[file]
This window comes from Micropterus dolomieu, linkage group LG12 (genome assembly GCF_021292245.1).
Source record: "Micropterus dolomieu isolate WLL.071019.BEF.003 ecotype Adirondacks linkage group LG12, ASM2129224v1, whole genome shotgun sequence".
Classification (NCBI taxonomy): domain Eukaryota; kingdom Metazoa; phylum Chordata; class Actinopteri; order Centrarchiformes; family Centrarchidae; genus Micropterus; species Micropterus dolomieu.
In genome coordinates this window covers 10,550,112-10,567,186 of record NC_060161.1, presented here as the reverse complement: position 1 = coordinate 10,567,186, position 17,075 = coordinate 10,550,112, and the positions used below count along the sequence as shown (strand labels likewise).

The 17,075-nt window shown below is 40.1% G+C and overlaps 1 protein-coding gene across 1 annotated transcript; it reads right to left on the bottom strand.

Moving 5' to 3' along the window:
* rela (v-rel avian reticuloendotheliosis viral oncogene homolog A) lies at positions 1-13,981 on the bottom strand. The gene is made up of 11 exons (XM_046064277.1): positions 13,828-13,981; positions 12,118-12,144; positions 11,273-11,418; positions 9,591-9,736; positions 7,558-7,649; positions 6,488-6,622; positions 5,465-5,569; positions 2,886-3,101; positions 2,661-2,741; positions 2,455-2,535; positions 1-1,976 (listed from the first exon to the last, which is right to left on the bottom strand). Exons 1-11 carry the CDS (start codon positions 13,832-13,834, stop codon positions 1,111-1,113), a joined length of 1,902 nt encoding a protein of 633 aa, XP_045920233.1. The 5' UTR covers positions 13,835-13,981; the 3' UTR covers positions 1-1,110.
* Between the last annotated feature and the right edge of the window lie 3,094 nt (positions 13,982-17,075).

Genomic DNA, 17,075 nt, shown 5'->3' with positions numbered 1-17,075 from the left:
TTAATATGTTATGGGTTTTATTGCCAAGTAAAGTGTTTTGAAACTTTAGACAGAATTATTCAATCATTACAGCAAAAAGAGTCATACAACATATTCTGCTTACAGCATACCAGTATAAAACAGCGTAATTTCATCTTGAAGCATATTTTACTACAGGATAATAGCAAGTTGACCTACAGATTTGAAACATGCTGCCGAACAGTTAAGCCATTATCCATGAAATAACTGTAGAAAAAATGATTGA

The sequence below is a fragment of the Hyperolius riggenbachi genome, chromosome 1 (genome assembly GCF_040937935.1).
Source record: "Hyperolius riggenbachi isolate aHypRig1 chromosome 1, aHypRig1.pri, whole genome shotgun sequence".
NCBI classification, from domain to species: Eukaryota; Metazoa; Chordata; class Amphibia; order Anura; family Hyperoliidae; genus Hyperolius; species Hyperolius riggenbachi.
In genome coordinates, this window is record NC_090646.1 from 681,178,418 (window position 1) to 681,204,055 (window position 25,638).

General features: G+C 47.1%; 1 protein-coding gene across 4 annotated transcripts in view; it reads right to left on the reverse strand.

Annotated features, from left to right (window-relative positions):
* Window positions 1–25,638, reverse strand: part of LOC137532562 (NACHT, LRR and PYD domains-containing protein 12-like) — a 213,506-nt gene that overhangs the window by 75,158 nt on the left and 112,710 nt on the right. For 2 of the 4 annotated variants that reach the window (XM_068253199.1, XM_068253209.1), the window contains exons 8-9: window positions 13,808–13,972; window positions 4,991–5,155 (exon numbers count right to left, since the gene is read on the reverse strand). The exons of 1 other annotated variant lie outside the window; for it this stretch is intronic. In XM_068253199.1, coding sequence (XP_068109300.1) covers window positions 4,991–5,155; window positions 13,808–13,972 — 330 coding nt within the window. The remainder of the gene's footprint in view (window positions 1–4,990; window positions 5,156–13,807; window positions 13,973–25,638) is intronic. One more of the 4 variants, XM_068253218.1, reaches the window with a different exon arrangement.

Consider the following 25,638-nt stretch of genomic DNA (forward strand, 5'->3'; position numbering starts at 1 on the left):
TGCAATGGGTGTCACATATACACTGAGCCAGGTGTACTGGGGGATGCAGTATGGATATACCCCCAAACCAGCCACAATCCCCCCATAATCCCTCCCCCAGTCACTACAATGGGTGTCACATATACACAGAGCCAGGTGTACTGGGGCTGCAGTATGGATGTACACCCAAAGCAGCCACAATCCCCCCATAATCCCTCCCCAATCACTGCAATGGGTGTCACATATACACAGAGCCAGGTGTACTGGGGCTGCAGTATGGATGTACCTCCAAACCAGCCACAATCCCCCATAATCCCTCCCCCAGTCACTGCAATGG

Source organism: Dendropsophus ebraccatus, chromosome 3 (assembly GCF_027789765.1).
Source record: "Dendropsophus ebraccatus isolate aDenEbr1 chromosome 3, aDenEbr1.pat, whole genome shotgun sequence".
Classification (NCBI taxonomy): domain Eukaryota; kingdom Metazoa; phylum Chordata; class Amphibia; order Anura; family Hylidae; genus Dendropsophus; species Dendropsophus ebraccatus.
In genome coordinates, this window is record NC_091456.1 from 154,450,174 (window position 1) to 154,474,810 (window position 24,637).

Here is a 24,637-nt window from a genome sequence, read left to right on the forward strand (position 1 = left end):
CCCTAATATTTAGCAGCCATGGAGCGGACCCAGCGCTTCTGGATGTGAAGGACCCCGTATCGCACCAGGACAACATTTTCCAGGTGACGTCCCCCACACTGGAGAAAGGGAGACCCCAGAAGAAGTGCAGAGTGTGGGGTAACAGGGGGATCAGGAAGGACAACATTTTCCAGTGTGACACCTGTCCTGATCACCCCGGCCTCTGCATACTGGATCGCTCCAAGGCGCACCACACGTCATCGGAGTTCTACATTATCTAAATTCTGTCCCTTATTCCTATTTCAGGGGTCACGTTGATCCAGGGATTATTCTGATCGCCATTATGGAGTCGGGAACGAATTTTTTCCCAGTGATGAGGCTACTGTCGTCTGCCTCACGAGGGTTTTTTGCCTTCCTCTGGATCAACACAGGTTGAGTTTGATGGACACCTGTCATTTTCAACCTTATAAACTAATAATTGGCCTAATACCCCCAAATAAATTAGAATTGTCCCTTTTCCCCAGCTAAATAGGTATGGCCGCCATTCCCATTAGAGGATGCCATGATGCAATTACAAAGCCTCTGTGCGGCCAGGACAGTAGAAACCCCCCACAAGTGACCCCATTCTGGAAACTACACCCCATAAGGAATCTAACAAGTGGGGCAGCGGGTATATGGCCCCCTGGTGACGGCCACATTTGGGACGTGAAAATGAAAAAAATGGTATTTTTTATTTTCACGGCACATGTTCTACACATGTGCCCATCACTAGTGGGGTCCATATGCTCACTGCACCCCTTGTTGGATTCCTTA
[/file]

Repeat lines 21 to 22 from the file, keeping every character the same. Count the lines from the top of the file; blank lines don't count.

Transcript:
Source record: "Dendropsophus ebraccatus isolate aDenEbr1 chromosome 3, aDenEbr1.pat, whole genome shotgun sequence".
Classification (NCBI taxonomy): domain Eukaryota; kingdom Metazoa; phylum Chordata; class Amphibia; order Anura; family Hylidae; genus Dendropsophus; species Dendropsophus ebraccatus.